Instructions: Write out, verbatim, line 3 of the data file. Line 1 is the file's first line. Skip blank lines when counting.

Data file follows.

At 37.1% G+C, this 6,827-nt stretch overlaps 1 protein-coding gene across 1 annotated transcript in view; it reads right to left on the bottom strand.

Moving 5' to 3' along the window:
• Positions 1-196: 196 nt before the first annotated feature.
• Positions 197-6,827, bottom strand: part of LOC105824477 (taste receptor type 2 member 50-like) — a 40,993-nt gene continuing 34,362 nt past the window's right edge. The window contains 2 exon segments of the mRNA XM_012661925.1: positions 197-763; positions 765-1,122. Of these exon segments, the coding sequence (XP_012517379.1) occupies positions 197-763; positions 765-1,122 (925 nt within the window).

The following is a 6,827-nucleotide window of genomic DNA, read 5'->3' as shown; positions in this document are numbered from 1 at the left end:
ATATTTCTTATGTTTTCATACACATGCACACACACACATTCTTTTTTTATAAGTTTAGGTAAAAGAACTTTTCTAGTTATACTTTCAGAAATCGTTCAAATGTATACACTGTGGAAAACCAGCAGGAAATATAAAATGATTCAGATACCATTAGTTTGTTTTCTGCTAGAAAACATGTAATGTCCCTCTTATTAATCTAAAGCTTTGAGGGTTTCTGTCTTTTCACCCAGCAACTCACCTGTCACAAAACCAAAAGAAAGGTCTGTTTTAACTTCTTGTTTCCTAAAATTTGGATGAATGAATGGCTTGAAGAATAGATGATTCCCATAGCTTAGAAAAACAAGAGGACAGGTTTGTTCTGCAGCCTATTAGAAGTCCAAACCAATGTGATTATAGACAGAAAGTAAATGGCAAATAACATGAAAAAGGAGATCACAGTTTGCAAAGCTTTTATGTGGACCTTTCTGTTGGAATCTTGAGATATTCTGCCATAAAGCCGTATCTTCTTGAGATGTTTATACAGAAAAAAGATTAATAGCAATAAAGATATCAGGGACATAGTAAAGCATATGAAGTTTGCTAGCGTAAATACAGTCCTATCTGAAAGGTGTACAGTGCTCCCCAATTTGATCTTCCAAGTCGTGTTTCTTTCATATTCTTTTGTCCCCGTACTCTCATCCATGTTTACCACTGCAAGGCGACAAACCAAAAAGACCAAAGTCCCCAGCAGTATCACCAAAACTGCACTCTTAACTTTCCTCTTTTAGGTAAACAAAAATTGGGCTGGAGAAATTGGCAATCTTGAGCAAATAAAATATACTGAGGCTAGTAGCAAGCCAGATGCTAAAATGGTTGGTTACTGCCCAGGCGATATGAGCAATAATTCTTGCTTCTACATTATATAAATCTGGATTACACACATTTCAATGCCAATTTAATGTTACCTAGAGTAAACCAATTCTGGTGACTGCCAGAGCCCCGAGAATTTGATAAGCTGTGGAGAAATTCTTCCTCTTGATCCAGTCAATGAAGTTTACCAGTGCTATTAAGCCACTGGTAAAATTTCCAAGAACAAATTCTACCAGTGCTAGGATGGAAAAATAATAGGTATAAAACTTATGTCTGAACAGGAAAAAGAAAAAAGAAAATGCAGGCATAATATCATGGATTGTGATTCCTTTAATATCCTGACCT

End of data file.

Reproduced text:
• Positions 1-196: 196 nt before the first annotated feature.